[EM] Why I think IRV isn't a serious alternative 2

Abd ul-Rahman Lomax abd at lomaxdesign.com
Mon Dec 29 19:49:42 PST 2008

At 03:48 PM 12/29/2008, Terry Bouricius wrote:
>Abd wrote:
>The term "majority" as applied to elections has some very well-established
>meanings. If we say that a candidate got a majority in an election,
>we mean that a majority of those voting supported that candidate.
>There are quibbles around the edges. What about ballots with marks on
>them but the clerk can't figure out what the marks mean? Robert's
>Rules are clear: that's a vote, part of the basis for a majority.
>I guess a little rehashing is needed to correct Abd's miss-stating of
>Robert's Rules of Order on the basis for determining a majority.

Pot. Kettle. Black. We'll see:

>  Abd seems
>to be relying on RRONR description in chapter XIII on Voting, on page 402
>of how to deal with "illegal votes," such as over-votes, cast by legal
>voters -- they should be included in the denominator for calculating a
>majority. However, on page 387 RRONR states that "majority vote" means
>"more than half of the votes cast by persons legally entitled to vote,

Yes. A "blank" is exactly that, a *blank ballot.* This has been 
referred to as "scrap paper." It is moot, it is not counted for 
anything, though the clerk may make a note of it. "Abstentions" 
generally refers to no vote at all.

Bouricius has acknowledged that illegal votes are nevertheless 
included in the basis for majority. But he will try to turn 
"abstention" into some reference to incomplete ranking. In other 
words, overvotes count, but not exhausted ballots? He's stretching 
desperately for some way to claim that what FairVote has been doing 
for the last decade has been legitimate.

>  The question is
>whether an exhausted ballot (one with no preference shown between the
>finalists) in an IRV election, is an abstention or an "illegal" vote.

Please do remember, as well, to consider the case where the voter has 
filled out all available ranks on a ballot.

That vote is neither an abstention nor is it an illegal vote. It's a 
vote for every ranked candidate. On a Bucklin ballot, all those votes 
would eventually be counted. There is no precedent at all for 
considering these votes as abstentions or illegal. If they are 
considered illegal, the rule would be, in public elections, 
unconstitutional in the U.S. Were the votes for Nader in Florida 2000 
"abstentions."? If the Nader voters believed Nader's argument that 
Gore and Bush were Tweedledum and Tweedledee, and, even on an IRV 
ballot, they only ranked Nader, would that have been an abstention?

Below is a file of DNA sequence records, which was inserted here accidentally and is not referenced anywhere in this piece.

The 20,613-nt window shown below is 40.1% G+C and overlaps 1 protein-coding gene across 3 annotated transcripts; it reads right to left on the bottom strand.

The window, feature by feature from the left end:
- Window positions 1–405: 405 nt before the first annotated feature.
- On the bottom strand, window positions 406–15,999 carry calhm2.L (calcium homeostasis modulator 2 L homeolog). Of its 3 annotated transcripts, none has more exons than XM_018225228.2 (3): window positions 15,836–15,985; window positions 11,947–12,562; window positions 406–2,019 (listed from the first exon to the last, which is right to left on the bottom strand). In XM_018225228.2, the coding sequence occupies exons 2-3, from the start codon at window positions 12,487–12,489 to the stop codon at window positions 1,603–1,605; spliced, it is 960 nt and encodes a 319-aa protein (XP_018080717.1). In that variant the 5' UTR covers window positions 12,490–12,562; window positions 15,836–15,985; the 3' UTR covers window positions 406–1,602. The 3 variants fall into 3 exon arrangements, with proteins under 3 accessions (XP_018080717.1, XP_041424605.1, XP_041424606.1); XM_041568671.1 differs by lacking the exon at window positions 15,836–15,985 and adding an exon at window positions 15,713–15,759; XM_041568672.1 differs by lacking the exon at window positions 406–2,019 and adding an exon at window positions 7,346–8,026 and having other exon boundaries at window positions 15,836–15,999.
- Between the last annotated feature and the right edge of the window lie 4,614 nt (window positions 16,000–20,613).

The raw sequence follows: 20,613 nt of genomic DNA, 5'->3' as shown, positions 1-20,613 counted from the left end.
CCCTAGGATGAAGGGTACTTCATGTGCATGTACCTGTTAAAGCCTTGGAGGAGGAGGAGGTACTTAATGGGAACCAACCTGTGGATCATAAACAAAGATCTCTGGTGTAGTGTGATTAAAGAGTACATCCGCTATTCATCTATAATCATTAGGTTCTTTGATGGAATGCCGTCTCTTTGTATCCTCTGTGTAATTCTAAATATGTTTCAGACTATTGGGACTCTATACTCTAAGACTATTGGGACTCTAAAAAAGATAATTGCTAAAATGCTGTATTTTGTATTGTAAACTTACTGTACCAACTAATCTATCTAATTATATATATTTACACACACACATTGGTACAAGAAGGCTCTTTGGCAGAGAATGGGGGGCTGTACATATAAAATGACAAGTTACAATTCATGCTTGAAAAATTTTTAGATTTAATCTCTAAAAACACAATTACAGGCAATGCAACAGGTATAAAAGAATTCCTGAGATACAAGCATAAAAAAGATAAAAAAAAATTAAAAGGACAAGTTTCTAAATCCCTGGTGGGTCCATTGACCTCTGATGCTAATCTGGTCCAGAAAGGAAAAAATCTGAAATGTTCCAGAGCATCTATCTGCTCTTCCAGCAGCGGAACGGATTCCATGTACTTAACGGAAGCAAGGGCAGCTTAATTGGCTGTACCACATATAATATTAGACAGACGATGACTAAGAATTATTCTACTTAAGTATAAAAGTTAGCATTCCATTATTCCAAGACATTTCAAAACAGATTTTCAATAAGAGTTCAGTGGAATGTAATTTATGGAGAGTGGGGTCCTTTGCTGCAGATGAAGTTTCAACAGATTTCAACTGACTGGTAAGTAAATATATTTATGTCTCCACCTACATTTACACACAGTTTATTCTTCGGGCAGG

No, it would have been a vote for Nader, not an abstention. They 
voted, they didn't vote for the winner, the winner did not get a 
majority, not matter what tricks you do, what shuffling you do with 
the ballots.

What is found with IRV is a "majority of ballots containing a vote 
for continuing candidates." Not an unqualified "majority.*

>Since RRONR mentions "abstentions" rather than merely using the word
>"blanks," it can be interpreted that there may be some way of indicating
>abstention, other than with a blank ballot.

"Abstentions" are explicit. You have to remember that the statement 
is a general one, it doesn't only refer to written ballots. A member 
abstains informally simply by not acting to vote in any way. And a 
member may abstain formally, and it will be recorded as such under 
some circumstances, by stating -- or writing -- the abstention. The 
intention of one abstaining is to have no part in the process, and 
this must then exclude the abstaining voter not only from the votes 
but also from the basis for majority. This is *entirely* different from voting.

>  I think this perfectly fits
>the concept of an exhausted ballot, where the voter has abstained and
>indicated no preference between remaining candidates, if the voters
>favored candidates cannot win.

This assumes that the "abstention" is a deliberate act, so this 
argument utterly fails with RCV ballots. And this does total violence 
to Robert's Rules. Their meaning is very clear. As I've mentioned, 
Australian law is explicit about this: they use the term "absolute 
majority" to refer to the quota in single-winner STV, mandatory full 
ranking, and they drop that word and use something like the "majority